In re Creely, 70 Cal.App.2d 186, 190, 160 P.2d 870, 872, it was said that ‘Due process of law requires sufficient notice to the parents with an opportunity for them to be heard.’ That such notice is jurisdictional was also held by this court in Re Spiers, 15 Cal.App.2d 487, 59 P.2d 838; People v. Spiers, 17 Cal.App.2d 477, 485, 62 P.2d 414, and in Re Staser, 84 Cal.App.2d 746, 753, 191 P.2d 791, and by the Supreme Court in Re Etherington, 35 Cal.2d 863, 867, 221 P.2d 942.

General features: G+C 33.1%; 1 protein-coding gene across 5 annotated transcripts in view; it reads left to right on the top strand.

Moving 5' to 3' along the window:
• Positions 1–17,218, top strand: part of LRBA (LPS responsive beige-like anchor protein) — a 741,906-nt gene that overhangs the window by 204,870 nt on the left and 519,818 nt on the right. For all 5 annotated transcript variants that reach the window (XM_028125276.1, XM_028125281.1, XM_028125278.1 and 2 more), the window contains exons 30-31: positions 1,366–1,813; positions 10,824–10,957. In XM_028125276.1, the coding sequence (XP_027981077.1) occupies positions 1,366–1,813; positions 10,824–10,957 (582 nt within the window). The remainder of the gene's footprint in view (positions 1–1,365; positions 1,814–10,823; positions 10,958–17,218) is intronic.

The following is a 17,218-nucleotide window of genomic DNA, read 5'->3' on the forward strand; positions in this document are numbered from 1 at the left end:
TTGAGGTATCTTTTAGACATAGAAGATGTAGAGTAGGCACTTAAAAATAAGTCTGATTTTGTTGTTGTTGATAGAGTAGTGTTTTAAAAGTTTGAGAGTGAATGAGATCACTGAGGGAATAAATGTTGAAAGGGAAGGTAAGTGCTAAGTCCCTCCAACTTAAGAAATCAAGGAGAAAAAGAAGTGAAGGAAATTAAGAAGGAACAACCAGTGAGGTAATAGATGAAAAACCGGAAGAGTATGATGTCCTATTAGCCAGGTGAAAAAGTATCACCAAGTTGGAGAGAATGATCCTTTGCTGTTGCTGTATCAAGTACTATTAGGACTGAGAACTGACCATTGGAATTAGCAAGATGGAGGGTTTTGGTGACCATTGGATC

Respondents say, however, that, even conceding that such service of notice is jurisdictional, where the order of the court contains the language hereinbefore set forth regarding service, the contrary may not be shown by testimony dehors the record made in the lower court. We cannot accede to that contention. While, in the absence of evidence to the contrary, the validity of an order of court will be presumed, a mere recital in such an order regarding the jurisdictional fact of service of notice, to wit: ‘that due and legal notice of the hearing of said matter has been given in all respects as required by law to the parties entitled thereto,’ does not preclude a showing in a habeas corpus proceeding of the fact that no notice at all was given to the mother, guardian or any other person having custody of said child. In the first place, such an allegation is a pure conclusion or recital; the words are weasel words. Whether it purports to find that no notice was necessary, or that it was given to someone not named, or whether no notice was given to anyone because there was no one entitled thereto is left to speculation.